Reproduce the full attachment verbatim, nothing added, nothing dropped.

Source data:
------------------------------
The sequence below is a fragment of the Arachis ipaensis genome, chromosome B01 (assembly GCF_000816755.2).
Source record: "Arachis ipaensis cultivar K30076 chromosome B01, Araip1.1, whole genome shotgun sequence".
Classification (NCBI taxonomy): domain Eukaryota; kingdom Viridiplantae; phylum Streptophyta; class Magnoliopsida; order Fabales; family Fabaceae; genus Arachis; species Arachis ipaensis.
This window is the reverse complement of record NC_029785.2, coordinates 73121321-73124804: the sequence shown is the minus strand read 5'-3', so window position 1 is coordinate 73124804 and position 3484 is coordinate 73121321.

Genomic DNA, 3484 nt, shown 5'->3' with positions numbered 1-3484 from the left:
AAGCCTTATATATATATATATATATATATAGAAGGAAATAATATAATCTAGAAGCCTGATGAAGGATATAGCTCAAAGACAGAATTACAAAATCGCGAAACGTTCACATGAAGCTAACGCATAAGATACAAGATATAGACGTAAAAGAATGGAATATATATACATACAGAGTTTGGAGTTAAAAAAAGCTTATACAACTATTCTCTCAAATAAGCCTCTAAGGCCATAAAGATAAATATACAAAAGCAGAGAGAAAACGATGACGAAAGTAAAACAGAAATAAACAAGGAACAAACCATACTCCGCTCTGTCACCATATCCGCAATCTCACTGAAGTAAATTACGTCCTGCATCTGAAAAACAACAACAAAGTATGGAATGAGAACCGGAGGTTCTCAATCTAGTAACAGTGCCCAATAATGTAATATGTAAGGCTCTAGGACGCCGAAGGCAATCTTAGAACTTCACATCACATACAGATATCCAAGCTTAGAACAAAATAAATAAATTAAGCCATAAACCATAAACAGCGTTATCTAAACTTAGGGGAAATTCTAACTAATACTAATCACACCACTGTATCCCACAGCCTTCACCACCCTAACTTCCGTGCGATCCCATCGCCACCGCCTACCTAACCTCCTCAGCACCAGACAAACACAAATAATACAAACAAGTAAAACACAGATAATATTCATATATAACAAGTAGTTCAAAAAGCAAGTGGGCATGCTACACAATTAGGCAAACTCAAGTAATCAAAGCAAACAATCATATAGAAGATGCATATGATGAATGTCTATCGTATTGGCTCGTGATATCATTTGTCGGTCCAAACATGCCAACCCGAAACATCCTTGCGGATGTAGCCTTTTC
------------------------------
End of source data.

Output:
The sequence below is a fragment of the Arachis ipaensis genome, chromosome B01 (assembly GCF_000816755.2).
Source record: "Arachis ipaensis cultivar K30076 chromosome B01, Araip1.1, whole genome shotgun sequence".
Classification (NCBI taxonomy): domain Eukaryota; kingdom Viridiplantae; phylum Streptophyta; class Magnoliopsida; order Fabales; family Fabaceae; genus Arachis; species Arachis ipaensis.
This window is the reverse complement of record NC_029785.2, coordinates 73121321-73124804: the sequence shown is the minus strand read 5'-3', so window position 1 is coordinate 73124804 and position 3484 is coordinate 73121321.

Genomic DNA, 3484 nt, shown 5'->3' with positions numbered 1-3484 from the left:
AAGCCTTATATATATATATATATATATATAGAAGGAAATAATATAATCTAGAAGCCTGATGAAGGATATAGCTCAAAGACAGAATTACAAAATCGCGAAACGTTCACATGAAGCTAACGCATAAGATACAAGATATAGACGTAAAAGAATGGAATATATATACATACAGAGTTTGGAGTTAAAAAAAGCTTATACAACTATTCTCTCAAATAAGCCTCTAAGGCCATAAAGATAAATATACAAAAGCAGAGAGAAAACGATGACGAAAGTAAAACAGAAATAAACAAGGAACAAACCATACTCCGCTCTGTCACCATATCCGCAATCTCACTGAAGTAAATTACGTCCTGCATCTGAAAAACAACAACAAAGTATGGAATGAGAACCGGAGGTTCTCAATCTAGTAACAGTGCCCAATAATGTAATATGTAAGGCTCTAGGACGCCGAAGGCAATCTTAGAACTTCACATCACATACAGATATCCAAGCTTAGAACAAAATAAATAAATTAAGCCATAAACCATAAACAGCGTTATCTAAACTTAGGGGAAATTCTAACTAATACTAATCACACCACTGTATCCCACAGCCTTCACCACCCTAACTTCCGTGCGATCCCATCGCCACCGCCTACCTAACCTCCTCAGCACCAGACAAACACAAATAATACAAACAAGTAAAACACAGATAATATTCATATATAACAAGTAGTTCAAAAAGCAAGTGGGCATGCTACACAATTAGGCAAACTCAAGTAATCAAAGCAAACAATCATATAGAAGATGCATATGATGAATGTCTATCGTATTGGCTCGTGATATCATTTGTCGGTCCAAACATGCCAACCCGAAACATCCTTGCGGATGTAGCCTTTTC